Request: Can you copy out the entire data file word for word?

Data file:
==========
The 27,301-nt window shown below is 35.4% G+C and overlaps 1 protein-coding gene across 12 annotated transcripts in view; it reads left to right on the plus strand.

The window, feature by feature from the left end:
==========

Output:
The 27,301-nt window shown below is 35.4% G+C and overlaps 1 protein-coding gene across 12 annotated transcripts in view; it reads left to right on the plus strand.

The window, feature by feature from the left end: